Flashcards in Chapter 13: Urinary System: From Glomeruli to Your Urethral Opening Deck (29):
Removal of small substances from the body such as via the kidneys.
Kidneys, large intestine, liver, lungs, lymph nodes, skin, and spleen.
Kidneys, ureters, bladder, and urethra.
Breakdown products of especially amino acids but also nucleic acids that must be removed from the body.
Nitrogenous waste that, if allowed to accumulate, results in a rising of the pH of tissues.
Less-toxic nitrogenous waste product of the chemical reaction between two molecules of ammonia and one of carbon dioxide.
Primary excretory organs involved especially in the production of urine.
The blood filtration, tubular secretion, and tubular reabsorption functional units of the kidney.
Removal of relatively small substances from the plasma.
Network of capillaries from which the initial step of kidney function, blood filtration, occurs.
Material received by Bowman's capsule representing the product of the first step of kidney-mediated filtration of blood.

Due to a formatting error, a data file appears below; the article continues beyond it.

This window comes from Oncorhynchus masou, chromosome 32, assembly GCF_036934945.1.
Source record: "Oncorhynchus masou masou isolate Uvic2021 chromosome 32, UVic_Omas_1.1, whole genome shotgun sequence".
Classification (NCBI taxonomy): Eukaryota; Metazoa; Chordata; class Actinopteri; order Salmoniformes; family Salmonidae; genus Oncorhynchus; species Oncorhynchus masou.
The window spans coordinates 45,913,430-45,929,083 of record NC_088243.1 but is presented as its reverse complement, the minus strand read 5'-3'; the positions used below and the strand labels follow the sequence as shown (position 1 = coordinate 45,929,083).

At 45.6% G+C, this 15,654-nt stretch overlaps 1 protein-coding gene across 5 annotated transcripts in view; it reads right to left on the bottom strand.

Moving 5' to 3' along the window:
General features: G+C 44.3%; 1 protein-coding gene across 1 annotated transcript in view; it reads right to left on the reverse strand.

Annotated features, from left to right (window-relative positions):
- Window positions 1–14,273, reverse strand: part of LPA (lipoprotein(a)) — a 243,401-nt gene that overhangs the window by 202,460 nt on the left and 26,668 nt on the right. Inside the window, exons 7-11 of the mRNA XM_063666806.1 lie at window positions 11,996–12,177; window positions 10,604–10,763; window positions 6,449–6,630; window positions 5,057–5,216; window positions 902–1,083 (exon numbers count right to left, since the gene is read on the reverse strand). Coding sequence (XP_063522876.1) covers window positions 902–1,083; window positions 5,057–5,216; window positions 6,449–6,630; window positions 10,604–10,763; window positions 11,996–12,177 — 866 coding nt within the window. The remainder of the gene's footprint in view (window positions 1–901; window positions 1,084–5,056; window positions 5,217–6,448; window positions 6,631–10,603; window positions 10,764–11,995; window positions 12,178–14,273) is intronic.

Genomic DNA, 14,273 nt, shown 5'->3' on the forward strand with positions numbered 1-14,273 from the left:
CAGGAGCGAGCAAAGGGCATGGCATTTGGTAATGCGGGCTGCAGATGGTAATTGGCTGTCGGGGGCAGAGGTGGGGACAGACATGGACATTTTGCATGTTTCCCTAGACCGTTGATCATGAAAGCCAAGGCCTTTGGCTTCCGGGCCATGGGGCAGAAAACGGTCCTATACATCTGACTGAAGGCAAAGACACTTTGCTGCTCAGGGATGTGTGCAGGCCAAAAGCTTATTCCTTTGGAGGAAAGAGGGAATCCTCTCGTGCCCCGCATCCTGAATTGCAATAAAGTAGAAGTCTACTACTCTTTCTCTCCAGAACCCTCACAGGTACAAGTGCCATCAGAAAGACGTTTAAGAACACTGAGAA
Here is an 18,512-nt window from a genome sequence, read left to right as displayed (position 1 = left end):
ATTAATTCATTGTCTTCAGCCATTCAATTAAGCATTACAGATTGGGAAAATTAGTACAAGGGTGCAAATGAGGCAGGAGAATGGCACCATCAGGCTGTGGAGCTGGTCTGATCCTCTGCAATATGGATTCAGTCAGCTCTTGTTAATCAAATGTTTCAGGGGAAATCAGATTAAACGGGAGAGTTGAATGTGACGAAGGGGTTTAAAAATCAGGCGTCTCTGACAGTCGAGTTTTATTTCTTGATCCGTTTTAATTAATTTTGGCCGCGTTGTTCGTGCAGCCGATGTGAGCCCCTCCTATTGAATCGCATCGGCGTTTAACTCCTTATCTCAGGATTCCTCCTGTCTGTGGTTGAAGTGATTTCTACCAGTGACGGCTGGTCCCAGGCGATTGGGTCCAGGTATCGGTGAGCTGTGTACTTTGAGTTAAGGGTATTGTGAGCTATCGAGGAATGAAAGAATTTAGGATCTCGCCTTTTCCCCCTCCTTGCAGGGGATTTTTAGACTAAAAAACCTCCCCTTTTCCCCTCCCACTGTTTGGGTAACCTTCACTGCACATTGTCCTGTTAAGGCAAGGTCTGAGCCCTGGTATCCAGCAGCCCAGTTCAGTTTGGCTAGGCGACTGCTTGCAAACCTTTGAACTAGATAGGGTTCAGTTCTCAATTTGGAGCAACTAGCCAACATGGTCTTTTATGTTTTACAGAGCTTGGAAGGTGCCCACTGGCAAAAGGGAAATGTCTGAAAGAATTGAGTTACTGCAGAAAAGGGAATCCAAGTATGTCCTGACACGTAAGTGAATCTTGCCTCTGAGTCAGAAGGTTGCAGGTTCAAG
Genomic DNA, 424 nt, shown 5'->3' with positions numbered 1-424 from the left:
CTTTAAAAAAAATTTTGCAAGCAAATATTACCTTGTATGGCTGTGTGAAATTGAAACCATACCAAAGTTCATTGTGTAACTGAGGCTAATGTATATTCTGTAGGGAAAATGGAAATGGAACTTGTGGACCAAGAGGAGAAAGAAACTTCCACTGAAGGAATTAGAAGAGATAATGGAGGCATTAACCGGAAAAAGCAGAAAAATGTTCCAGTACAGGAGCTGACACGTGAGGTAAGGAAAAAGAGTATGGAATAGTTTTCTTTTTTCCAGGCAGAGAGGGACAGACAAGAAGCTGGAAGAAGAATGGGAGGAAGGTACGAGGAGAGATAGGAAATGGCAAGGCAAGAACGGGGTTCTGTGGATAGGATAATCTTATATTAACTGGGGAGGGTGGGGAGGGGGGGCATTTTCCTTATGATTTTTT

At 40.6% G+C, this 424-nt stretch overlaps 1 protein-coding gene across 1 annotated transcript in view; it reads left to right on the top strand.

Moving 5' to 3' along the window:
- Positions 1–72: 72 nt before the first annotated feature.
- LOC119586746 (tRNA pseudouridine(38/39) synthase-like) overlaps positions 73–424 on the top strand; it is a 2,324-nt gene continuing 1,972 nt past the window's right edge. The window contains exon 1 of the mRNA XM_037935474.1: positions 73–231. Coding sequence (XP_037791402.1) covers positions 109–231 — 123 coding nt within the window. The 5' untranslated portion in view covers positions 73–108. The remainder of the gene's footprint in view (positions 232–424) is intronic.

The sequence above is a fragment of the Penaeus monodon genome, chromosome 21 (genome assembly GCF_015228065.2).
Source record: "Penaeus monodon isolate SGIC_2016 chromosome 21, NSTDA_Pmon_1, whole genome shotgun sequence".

Nephron receiving point of glomerular filtrate.
Carrier of glomerular filtrate through much of the nephron especially within the renal cortex.
Immediately post-nephron tubes found within kidneys through which still-forming urine passes.
Product of kidney function that passes into the renal pelvis and then into ureters.
Product of kidney functioning possessing relatively low levels of water.
Product of kidney functioning possessing relatively high levels of water.
Tubes connecting kidneys to bladder.
Collecting organ of the water and wastes excreted by the kidney.
Tube connecting the bladder to outside of the body.
Effector of involuntary control over voiding of the bladder.
Internal urethral sphincter
Effector of voluntary control over voiding of the bladder.
External urethral sphincter
Drug that increases the amount of water present in urine.
Clinical term for urination, i.e., the voiding on one's bladder.
Voluntary control over urination.
Inflammation of the urinary bladder such as caused by urinary tract infections.
Common name for renal calculus.
Lack of sufficient filtration of the blood by the kidneys.